To buy a fitness gadget or tool that is advertised on TV may or may not be a good decision, depending on the state you are in when you make the decision.
Advertizers know exactly when the consumer feels vulnerable and ready to make a purchase in haste, which is around dinner time or after a heavy meal, to overcome guilt and anguish associated with poor body image, neglect.
Before you buy any exercise equipment, especially one on TV, remember to be diligent. As with everything, read reviews, opinions and customer feedback before you buy, and avoid the hype and glitter that is accompanied with traditional fitness advertising.
An effective exercise machine is not about glamour or design, it’s about a basic function – does the machine really help you to ‘isolate’ targeted muscle groups (abdominals, hip muscles, thighs etc). We’ve all come across those famous fitness infomercials advertising different as seen on TV exercise equipment. At that time, it seems that anything and everything looks great and we need it (of course, the fact that they are shown at the late hours makes you suspect in their intentions). But how great are as seen on TV exercise equipment, really? Well, you never know unless you’ve taken the time to do your research.
The psychology of TV exercise equipment is that it relies on your compulsion to buy, to need, to consume. The consumer is told that this is a ‘temporary offer’, one that will dissapear within minutes. To make the whole story more interesting and appealing, the product is approved by a doctor, a team of researchers (usually hired by the company that sells the product). The infomercials often feature an older individual who looks younger than they really are and claims to be in the best shape of their lives due to the as seen on TV exercise equipment being advertised. To make your decision easier, you are given the option to buy the product in ‘2-3 no interest instalments’ and freebies are thrown in if you ‘order in the next 10 minutes’.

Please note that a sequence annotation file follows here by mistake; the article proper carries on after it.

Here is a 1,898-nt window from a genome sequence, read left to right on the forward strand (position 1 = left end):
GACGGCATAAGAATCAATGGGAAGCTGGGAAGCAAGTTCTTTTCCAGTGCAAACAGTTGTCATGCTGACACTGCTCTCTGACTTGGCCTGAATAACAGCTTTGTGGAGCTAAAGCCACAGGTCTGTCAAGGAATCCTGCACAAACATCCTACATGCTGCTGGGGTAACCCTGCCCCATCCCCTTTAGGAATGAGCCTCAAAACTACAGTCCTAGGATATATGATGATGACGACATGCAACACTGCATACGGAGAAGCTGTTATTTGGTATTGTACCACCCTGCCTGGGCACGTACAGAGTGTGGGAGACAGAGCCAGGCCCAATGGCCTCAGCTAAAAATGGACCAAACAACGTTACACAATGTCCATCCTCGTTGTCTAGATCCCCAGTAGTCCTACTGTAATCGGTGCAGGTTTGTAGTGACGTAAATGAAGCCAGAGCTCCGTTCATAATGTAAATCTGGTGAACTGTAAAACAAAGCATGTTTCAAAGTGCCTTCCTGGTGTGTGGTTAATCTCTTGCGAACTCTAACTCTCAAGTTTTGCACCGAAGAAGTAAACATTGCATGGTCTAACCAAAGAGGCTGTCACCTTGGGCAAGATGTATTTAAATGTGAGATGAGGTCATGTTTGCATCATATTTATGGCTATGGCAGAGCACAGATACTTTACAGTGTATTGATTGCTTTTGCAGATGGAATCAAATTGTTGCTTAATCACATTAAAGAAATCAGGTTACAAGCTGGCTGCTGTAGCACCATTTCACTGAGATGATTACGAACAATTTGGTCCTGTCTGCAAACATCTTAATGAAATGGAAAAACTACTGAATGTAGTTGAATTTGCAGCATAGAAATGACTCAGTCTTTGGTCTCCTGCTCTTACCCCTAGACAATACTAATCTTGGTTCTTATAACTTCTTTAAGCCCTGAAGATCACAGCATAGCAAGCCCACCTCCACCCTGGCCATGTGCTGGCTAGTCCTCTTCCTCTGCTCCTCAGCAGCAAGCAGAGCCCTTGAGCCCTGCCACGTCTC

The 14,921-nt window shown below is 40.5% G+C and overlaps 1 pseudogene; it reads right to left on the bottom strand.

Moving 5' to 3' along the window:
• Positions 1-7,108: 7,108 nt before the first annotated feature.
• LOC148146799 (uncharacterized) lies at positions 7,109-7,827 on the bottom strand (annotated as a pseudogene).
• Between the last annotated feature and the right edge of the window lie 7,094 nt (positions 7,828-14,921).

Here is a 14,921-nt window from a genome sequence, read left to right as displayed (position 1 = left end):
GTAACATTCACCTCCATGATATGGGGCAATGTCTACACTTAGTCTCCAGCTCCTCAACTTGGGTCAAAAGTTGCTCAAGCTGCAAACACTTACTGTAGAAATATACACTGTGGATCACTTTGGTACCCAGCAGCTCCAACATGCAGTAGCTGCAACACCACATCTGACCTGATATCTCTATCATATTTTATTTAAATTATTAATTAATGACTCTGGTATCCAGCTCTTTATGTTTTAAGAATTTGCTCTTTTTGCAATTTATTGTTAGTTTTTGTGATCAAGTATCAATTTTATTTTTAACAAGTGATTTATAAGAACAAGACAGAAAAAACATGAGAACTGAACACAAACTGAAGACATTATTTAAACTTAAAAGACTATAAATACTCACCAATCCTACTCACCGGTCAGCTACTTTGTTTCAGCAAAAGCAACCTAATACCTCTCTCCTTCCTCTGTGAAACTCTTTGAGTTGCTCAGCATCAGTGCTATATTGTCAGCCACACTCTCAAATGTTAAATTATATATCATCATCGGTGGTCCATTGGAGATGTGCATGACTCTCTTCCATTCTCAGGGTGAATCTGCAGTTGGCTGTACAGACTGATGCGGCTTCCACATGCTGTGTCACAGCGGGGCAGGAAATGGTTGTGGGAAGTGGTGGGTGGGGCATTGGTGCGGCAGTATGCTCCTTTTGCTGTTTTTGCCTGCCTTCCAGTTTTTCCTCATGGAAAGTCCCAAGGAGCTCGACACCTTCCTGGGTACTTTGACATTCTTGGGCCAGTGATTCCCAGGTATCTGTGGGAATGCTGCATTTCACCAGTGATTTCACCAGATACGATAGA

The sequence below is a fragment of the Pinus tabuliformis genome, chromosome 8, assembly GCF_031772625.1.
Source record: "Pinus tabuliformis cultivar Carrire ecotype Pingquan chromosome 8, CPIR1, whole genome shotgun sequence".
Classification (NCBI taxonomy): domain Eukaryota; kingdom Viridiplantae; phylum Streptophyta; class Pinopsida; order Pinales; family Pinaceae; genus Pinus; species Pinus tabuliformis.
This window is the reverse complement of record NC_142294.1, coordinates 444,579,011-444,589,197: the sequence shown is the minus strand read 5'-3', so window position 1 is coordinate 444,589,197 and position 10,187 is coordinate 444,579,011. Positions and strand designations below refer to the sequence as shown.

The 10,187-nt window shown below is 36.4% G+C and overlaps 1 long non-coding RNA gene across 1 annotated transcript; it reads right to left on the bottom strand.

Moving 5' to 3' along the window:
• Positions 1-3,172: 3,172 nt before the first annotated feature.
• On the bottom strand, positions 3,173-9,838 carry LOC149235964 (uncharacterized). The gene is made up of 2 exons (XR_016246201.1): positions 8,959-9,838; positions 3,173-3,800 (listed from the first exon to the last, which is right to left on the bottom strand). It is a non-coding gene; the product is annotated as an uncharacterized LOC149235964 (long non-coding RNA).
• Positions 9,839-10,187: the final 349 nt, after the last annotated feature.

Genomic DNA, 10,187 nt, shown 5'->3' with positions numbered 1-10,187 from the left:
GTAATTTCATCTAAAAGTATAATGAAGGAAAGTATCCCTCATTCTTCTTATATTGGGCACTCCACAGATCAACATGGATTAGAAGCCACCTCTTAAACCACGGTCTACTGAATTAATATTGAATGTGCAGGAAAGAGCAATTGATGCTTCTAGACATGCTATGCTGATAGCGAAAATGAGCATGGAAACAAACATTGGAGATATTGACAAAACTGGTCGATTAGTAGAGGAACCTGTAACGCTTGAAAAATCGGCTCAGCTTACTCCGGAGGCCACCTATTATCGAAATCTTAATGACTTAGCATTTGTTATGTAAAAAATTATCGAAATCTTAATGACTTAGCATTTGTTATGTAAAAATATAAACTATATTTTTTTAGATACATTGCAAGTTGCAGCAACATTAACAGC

This is a classic demonstration of hype and advertising that is planned to lure the customer into a hasty and often unnecessary purchase. You are promised a world in which you can reach your goals with minimum effort and maximum results, in 3-4 weeks, when you use the tool for ’10 minutes a day while watching TV’.
The harsh reality is that the item in question may not even be what you’re looking for if your workout routine is more specific to a particular area of your body. There are several exercises that don’t require any equipment, that can be done in the comfort of your own home, which are as effective, if not more effective.
Ultimately, you are the one that makes the decision to buy. If TV exercise equipment enables you to be more consistent and stick with the routine, it may be a viable option. You should research different exercise gadgets on websites or manuals before you make a purchase decision. It is possible to select the safest, most effective item within your budget in 30 minutes, an hour, or even hours – the length you’d find yourself watching the infomercial or standing in the sporting goods store. You just need to know how to do your research and what to look for. You need time to determine exactly what IS right for you, and that usually takes more thought than they are intending to allow you. It is a mistake to make the decision in haste, when you feel vulnerable or sad.